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Since Houdin's time, conjuring has made rapid strides. The wide dissemination of literature on the subject and the consequent exposés have stimulated magicians to invent new tricks, or improve old ones. The study of magic in addition to being a fascinating amusement has a pedagogical value, admitted by all professors of psychology; it sharpens the mental faculties, especially those of observation and attention.
A comprehensive but concise manual on the subject of up-to-date tricks will be welcomed by the student.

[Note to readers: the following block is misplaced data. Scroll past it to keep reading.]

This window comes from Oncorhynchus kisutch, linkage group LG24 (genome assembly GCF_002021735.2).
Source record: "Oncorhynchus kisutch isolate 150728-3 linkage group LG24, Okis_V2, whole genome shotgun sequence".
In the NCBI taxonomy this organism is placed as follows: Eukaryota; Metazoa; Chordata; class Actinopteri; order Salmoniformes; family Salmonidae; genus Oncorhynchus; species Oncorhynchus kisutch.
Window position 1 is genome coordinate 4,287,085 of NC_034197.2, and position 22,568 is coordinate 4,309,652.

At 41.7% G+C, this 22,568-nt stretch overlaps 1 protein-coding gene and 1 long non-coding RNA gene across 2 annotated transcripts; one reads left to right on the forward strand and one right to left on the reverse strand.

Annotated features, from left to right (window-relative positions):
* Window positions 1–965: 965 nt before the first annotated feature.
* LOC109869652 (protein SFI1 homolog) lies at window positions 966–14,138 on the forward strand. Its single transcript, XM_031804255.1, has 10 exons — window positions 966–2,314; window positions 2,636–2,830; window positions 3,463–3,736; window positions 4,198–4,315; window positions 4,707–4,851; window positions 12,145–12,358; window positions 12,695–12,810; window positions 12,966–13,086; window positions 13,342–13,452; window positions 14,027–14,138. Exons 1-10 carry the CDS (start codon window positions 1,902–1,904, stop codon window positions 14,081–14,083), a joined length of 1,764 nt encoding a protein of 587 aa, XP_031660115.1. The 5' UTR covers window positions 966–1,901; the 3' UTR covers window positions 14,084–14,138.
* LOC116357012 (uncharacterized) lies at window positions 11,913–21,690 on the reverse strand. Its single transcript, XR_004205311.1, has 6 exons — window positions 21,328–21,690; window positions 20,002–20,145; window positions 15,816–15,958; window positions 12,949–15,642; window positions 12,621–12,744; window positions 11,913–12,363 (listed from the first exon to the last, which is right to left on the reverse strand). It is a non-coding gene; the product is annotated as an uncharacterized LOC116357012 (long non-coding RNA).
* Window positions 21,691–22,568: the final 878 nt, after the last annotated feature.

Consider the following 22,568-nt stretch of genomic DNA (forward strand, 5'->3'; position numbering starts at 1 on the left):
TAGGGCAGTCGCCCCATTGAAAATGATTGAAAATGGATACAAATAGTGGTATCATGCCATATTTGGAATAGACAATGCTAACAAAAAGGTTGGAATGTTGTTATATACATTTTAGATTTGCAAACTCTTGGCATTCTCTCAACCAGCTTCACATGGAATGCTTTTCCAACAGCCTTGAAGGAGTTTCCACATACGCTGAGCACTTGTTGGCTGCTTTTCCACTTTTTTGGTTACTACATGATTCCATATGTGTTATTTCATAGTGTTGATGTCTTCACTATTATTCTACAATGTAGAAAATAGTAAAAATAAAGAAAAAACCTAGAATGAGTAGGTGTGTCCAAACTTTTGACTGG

I take pleasure in introducing to American readers, Professor Ellis Stanyon's capital manual on sleight-of-hand. Professor Stanyon is one of the most prolific as well as one of the cleverest living writers, on the subject of legerdemain. He has done much to popularize the fascinating art of white magic. His excellent chapter on "After-Dinner Tricks" is particularly recommended as being within the province of almost any amateur who possesses a modicum of personal address and a fair amount of digital dexterity. I have supplemented the work with chapters on "Shadowgraphy," and "Stage Illusions," also a number of tricks which have proved "drawing cards" in the hands of American conjurers, like the late Alexander Herr-